Once you get the switch body to release the tabs on the plug, you'll see this:

Sorry for the poor picture quality, my cell phone camera was having trouble focusing on the small parts.

Here's a (somewhat) better image of the very dirty switch electrodes:

And the switch plunger:

It's pretty obvious that the issue is filthy electrical connection points but a closer inspection reveals actual wear:

Here's the switch plunger after being cleaned with a piece of Scotch-Brite. Notice the two grooves worn into the metal band on the plunger. The opposite side was worse (although hard to see):

On this side, there is an actual low spot where wear and corrosion have left a void. It obvious that the switch has been in one, un-adjusted position for its entire life. Given the fact that I will most likely have to properly adjust the switch, upon re-installation, the electrodes should not ride in those wear groves (hopefully).

I cleaned the (delicate) electrodes with some distilled white vinegar (which almost every household should have - if not, it's very cheap at the grocery store). You may also use fresh-squeezed lemon juice. Here they are after a chemical cleaning:

The tarnish is gone but there is still some actual dirt. So, I used a piece of 1000 grit wet/dry sandpaper to remove the rest of the dirt. The ends of the electrodes are bent into a "v" shape so they will encircle the metal cylinder on the plunger. Using the folded edge of the sandpaper, I was able to get into the "v" and remove the remaining corrosion.

Ready for re-assembly.

I used the same piece of Scotch-Brite to clean the inside of the switch body. Simply place the plunger between the two electrodes and hold the plunger in place while sliding the switch body back into position. The electrodes also fit within recesses in the plug. Be sure they have not popped out. Orient the square holes so that the locking tabs snap into place. I used some silicone, on the switch body, to help the wiring harness cap seal better. I did the same with the lower sealing boot. See the red arrows.

The pink arrow indicates the knurled adjuster and the yellow arrow indicates the return spring. Installation is the reverse of removal; place the adjuster into the frame lug (you may need to remove the lower seal to get the switch body through the adjuster), screw the switch into the adjuster (clockwise), replace the lower seal (if necessary), hook the spring onto the switch plunger and then use needle-nose pliers to replace the spring onto the brake lever pivot arm. Don't forget to check the adjustment! To do so, plug the switch wiring connector back into the main harness (and secure the connector into the recess/support). Turn on the ignition (the headlight and tail light should illuminate). Press down on the brake pedal and observe the brake light. If the light comes on with the pedal depressed and goes off when the pedal is released, you're done.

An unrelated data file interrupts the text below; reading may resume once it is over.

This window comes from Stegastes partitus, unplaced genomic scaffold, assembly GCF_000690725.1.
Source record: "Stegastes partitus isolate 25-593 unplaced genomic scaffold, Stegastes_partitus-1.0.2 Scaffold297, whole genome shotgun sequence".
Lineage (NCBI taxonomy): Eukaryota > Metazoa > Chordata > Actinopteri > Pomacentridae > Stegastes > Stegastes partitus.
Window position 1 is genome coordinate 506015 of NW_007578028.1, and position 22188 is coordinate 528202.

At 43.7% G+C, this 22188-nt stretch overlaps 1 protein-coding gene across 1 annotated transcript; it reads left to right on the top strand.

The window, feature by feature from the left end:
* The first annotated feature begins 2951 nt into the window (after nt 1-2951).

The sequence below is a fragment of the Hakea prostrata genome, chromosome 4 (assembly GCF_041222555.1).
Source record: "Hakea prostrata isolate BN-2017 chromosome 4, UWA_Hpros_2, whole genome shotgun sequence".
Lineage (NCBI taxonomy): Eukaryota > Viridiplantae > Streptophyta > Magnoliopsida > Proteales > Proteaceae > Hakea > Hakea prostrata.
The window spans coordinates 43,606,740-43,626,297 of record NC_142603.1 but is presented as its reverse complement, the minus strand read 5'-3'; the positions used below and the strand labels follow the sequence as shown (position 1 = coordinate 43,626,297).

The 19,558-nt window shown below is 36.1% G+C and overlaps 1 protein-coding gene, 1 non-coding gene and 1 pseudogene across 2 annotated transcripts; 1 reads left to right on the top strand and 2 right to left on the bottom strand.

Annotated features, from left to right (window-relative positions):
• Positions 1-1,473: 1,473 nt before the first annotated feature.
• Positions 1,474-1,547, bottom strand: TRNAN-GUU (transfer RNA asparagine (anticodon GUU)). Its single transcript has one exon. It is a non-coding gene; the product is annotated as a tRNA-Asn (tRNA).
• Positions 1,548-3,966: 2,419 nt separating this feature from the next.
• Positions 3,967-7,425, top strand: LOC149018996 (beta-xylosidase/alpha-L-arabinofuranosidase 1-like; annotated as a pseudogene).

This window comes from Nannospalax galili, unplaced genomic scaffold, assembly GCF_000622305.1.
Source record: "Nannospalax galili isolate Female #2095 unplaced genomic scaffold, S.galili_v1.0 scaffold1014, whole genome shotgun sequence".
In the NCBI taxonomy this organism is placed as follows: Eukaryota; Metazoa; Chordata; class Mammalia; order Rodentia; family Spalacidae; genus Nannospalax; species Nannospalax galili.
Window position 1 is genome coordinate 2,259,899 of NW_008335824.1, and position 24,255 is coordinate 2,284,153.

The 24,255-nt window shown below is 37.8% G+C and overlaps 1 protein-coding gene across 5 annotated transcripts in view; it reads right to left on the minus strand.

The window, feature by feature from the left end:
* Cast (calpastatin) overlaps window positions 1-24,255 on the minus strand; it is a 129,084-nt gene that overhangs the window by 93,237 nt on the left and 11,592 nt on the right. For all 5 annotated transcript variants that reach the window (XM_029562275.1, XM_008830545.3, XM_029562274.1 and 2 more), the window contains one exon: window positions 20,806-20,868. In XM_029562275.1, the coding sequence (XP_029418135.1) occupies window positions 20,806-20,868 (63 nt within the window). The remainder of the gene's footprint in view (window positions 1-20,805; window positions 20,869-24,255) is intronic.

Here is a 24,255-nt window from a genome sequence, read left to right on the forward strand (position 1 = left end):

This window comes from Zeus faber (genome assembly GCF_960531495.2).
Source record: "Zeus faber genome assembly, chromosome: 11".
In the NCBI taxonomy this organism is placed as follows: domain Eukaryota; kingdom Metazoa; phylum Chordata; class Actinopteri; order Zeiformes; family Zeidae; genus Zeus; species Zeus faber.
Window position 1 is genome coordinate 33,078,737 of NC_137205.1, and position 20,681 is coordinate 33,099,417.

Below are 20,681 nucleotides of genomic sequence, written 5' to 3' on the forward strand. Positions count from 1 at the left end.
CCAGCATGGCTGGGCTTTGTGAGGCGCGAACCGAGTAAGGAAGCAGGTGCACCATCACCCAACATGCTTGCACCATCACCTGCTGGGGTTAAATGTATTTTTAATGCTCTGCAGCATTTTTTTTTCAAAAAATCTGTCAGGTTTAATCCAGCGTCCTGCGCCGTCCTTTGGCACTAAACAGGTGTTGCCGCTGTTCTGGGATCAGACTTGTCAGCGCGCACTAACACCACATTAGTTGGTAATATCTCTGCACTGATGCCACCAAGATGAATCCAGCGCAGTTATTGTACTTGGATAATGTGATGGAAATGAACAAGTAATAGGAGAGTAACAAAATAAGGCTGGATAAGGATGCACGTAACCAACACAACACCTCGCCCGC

If the brake light does not come on at all, the switch is too low (too close to the brake lever pivot). Hold the switch body steady and turn the adjuster clockwise (which will raise the switch body). Continue to test and adjust until the switch works properly.

If the brake light is on and stays on, the switch is too high (too far from the brake lever pivot). Hold the switch body steady and rotate the adjuster counter-clockwise (which will lower the switch body). Continue to test and adjust until the switch works properly.

Feel free to leave questions or comments in the Comments section. I'll do my best to respond to everyone.

Also, remember the fear about expensive switches and their availability? Total over-reaction. The switch is still available, from Honda (part #: 35350-MK3-405), for about $10 (US) as of this writing. I'll be ordering a new one so that when/if this one dies, a new one will replace it.

Friday, August 10, 2012

Haulin' yer Stuff

Over the past five years or so, I've commuted on various two wheeled vehicles. For the most part, I've been able to travel pretty lightly. Only for about two years did I require some type of water proof container to ensure that something electronic wasn't subjected to precipitation. During that time, I opted for a Outdoor Research dry bag and then switched over to a Seal Line messenger bag. Well, I've now opted for something else; a Wolf Tail bag made by Wolfman Luggage.

One of the reasons I switched away from the messenger bag was that is interfered with my jacket's ability to ventilate. In the Summer, that's not such a good thing. Secondly, the messenger bag's strap ground dirt into my hi-viz jacket making it look grungy. Fortunately, Shout! stain remover, a soft scrub brush and some elbow grease seems to get the jacket quite clean. I just don't like having to do it once a month. Additionally, I'm back to traveling "light" now that I can use my company's VPN to remotely connect to my laptop (which is secured to my desk via cable lock).

Granted, there are a few options when it comes to tail bags and there are waterproof ones out there. However, I wanted something that would fit on the rear of the VTR's seat as I had given up on fabricating a rear rack that would easily (the key word being easily) attach to the bike itself. I also took into account that I would be able to use the bag on my other bike, a Suzuki DR650SE. If that was not a consideration, I most likely would have gone with something like the Wolfman Peak tail bag. The Peak is smaller and would be a perfect fit for the VTR as it's dimensions are identical to the rear of the saddle (aft of the cross strap). However, it is not as easy to attach/remove as is the Wolf Tail. The Peak would require two straps to go under the saddle. Also, the Peak uses "gutter hooks" (their words) to secure the bag to the bike. If you choose to use the under saddle straps, the Peak straps have to be threaded through the rectangular buckles and then cinched down. The Wolf Tail uses elastic "shock" cord with hooks. It's as simple as putting the bag on the saddle and attaching the hooks. It shouldn't take more than a minute (whereas the Peak could take several minutes). The links provided (above), for the specific bags, have mounting instructions and video links. Check them out if you're seriously interested.